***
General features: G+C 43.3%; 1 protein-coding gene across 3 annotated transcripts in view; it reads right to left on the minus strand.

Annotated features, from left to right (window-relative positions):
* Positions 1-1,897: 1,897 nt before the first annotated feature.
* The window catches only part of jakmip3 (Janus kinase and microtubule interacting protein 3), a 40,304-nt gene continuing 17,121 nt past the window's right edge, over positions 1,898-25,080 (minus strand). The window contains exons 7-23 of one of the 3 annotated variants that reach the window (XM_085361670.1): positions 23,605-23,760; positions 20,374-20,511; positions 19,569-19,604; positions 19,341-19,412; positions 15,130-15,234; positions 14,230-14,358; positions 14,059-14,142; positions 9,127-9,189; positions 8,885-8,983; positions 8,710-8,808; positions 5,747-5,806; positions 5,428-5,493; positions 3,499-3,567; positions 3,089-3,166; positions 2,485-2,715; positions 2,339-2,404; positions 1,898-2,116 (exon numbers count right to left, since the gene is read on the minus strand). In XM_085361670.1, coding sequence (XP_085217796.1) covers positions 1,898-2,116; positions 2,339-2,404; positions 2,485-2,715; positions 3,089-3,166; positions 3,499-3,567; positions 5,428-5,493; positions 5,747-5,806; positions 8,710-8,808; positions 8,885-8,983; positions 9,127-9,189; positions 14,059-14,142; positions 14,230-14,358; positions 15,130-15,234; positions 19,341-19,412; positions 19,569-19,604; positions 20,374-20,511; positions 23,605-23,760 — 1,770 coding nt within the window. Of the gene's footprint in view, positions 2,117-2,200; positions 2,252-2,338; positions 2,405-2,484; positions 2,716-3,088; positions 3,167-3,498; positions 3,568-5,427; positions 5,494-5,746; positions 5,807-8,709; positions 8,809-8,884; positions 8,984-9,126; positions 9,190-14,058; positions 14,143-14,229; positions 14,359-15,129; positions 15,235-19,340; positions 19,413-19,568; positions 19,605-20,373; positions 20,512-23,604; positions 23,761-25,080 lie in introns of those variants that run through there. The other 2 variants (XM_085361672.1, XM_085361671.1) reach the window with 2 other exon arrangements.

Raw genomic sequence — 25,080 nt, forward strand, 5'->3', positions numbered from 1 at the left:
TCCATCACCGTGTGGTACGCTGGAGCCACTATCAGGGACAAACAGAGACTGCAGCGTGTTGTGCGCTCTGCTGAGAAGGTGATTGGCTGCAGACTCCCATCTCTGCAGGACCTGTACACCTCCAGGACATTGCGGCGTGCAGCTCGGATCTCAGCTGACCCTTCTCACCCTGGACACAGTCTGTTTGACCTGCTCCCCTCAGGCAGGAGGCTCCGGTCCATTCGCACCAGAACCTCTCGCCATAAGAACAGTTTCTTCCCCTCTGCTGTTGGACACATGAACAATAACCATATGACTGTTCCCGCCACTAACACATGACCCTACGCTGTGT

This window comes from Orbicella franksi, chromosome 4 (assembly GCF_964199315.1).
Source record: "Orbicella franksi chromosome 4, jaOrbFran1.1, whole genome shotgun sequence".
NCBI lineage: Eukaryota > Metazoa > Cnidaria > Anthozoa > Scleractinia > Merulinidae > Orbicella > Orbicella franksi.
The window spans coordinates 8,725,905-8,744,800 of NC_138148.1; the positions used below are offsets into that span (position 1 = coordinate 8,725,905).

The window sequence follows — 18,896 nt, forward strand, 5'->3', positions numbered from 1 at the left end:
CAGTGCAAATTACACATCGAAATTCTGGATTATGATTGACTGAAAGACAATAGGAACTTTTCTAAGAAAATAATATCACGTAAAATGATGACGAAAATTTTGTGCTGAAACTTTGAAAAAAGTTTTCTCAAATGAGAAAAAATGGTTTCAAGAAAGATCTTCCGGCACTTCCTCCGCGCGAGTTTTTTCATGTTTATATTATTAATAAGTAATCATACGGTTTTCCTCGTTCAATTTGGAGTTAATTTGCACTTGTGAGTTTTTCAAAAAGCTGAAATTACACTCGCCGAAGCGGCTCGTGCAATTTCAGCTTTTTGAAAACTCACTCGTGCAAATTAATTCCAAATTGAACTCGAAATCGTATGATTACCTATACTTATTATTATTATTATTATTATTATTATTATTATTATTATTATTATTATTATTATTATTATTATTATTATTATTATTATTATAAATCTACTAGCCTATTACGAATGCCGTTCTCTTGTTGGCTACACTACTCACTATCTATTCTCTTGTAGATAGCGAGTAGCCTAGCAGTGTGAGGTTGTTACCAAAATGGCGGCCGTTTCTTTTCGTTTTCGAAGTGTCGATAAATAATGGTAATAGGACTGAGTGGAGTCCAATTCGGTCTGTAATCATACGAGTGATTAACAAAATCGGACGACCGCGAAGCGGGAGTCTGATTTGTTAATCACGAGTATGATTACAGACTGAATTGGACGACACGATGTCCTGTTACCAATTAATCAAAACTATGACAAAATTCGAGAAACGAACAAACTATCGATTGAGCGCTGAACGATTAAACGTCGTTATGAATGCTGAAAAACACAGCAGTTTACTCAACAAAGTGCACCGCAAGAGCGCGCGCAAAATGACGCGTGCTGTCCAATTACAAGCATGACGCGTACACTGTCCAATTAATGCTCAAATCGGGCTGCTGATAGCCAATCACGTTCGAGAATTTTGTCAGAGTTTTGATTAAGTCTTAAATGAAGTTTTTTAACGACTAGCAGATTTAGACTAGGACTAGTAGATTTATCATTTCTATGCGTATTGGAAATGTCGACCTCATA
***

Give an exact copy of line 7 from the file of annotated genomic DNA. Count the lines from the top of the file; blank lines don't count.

This window comes from Orbicella franksi, chromosome 4 (assembly GCF_964199315.1).